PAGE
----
Wednesday, June 20, 2012

Battery deployments

L5 Oto Melara 105 mm mountain gun

One of my most happy moment as a Gunner was Battey deployments. I had my fair share of excitements being a GPO, Section Comd, Troop Comd, Bty Comd and CO. Battery deployments are the same at all levels of command. Get the guns in, choose the battery center and center of arc, pass the line, lay the guns and report battery ready. Wow isn't that a lot full? Day deployments, night deployments, underslung from helis deployments, assault boat deployments and not forgeting quick action deployments. All deployments without the GPS. Only equipment issued were the wonderful 1:50000 maps, compass, theodilite, measurement tape, yes, measurement tape, and eyeballs MK 1.

I would believe that I had deployed my guns in the most awesome, sometimes awkward gun positions. I still hold the record for deployment to the highest gun position level in Malaysia. I had personally deployed up the top of Gunung Bintang, at 6020 feet in OP KERANGAN. Feeling on top of the world. Google for the mountain in Kedah. Targets were 360 degrees around us and all below gun sight elevations. But we did not point the barrel downwards. We still could fire targets at high angles. It is interesting to note that fire orders still computed to elevation for range and not depression. The actual compensation for the difference in depression of gun height and target heights are done at the gun sights. The L5 Oto Melara is after all designed as a mountain gun. I felt at par with the elite mountain batteries of the Italy, Pakistan, India and South American Artillery regiments.

Kg Karangan on top left corner

Gunung Bintang was a very tight position. An open area of no larger than a Nuri LP. However this is the only time I had no problem with getting the bty grids. The fixed trig point structure of the mountain was barely 50 feet away. It was a breeze taping the distance to get our Battery Grid. No need for GPS. Only one gun could be deployed up there. We couldn't fix the aiming posts for the gun sights so we had to use the prism scope to lay. In all, the position could accomodate me, a GPO, three CP personnel and the gun detachment. We all slept beside the gun under ponchos. No CP tent. No luxuries of the wagon line. Everything was underslung up there, ammo, rations and even water. The gun position was very cold, and particullary at night temperatures fell below 10 degrees C. We had to adjust for the temperature of the ammo charge bags. We thought our IGs only taught us this need to adjust ammo temperature was only to impress us and I couldn't imagine I had to adjust for ammo temperatures in a gun position in Malaysia.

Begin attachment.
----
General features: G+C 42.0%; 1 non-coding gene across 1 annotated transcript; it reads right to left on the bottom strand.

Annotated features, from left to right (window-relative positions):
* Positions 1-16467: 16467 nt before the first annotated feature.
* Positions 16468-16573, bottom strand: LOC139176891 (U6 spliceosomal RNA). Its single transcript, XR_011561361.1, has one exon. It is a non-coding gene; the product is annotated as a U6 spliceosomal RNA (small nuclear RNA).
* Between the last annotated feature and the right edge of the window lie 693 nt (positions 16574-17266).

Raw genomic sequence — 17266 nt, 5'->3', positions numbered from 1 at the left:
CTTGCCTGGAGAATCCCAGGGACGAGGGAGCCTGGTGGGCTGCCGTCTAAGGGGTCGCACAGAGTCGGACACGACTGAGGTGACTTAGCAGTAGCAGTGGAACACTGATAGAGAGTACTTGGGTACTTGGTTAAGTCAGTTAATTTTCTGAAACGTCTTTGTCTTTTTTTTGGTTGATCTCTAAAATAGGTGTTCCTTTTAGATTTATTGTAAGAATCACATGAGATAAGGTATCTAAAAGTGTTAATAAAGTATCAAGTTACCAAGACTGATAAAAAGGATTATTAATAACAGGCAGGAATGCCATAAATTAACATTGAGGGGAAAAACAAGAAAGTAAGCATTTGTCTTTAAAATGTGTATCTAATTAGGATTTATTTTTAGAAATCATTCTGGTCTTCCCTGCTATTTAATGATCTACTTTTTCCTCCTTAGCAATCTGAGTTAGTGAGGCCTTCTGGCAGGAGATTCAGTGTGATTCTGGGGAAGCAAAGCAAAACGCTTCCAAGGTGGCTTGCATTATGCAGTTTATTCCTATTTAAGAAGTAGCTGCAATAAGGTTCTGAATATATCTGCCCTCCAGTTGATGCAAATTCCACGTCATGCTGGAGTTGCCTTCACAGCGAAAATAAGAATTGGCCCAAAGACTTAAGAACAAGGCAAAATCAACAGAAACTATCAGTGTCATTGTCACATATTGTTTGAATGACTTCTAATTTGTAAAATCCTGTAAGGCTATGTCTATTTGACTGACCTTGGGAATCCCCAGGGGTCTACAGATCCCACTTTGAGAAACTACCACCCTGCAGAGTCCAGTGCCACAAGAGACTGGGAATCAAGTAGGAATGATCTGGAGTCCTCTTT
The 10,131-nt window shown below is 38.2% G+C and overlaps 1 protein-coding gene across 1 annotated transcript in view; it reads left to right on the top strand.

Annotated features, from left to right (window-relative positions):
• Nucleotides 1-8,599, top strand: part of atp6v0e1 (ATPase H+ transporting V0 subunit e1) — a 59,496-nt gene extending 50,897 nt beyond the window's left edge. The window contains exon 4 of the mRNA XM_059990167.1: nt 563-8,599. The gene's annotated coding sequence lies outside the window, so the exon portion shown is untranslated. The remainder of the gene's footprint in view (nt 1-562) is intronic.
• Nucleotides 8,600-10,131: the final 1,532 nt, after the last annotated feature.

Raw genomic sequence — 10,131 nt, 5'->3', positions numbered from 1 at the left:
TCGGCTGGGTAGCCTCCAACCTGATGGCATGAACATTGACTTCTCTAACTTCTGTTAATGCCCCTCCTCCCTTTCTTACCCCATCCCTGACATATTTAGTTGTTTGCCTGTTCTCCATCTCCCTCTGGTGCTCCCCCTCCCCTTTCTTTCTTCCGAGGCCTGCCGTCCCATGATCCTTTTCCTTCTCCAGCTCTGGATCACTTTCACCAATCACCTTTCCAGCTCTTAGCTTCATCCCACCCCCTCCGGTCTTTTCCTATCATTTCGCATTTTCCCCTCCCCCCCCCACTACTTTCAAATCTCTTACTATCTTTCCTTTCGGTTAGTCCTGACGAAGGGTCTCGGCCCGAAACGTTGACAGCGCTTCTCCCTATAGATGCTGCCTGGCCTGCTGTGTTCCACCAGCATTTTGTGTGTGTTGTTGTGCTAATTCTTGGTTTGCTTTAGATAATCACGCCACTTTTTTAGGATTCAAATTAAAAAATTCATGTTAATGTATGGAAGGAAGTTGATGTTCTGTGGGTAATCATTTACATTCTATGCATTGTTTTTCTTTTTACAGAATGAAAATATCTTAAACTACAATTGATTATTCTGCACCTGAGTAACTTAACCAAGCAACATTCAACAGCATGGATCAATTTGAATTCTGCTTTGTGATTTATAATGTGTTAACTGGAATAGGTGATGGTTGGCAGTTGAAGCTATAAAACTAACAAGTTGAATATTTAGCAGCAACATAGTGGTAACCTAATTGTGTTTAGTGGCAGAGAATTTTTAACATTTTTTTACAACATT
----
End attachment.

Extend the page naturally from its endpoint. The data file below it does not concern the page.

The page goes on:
Cordite smells most pungent and exotic in the cold crips air. Believe me, 2 rounds FFE was enough to get all time highs smelling the cordites that does not moves away quickly. It just lingers with the wet mist up in Gunung Bintang. It beats snuffing of anything else by a mile. But did anybody do a research on the carcinogic level of cordite? Most people choke in cordite.

We were deployed up Gunung Bintang for a good two weeks, firing HF tasks deep below. The three infantry battalions below, in three different directions were geting the best fire support uninterupted from one gun. We could fire anywhere and everywhere. Meals were stricly COMPO, no fresh rations. Water rationed. No baths. Heli only came once as my BK always reported NO PRIORITY for heli taskings for us. We had to literally expand all our first line ammo before coming down as it was too dangerous and uneconomical to underslung the ammo down.

Who says battery deployments are all the same? Yes same, same, But not the same. Let me share my most scary deployment to an old LP clearing up in the Malaysian Thai border in my next post. And yes more deployment stories as I recollect my happy moments. Gunners never live a dull life.

Allen Lai

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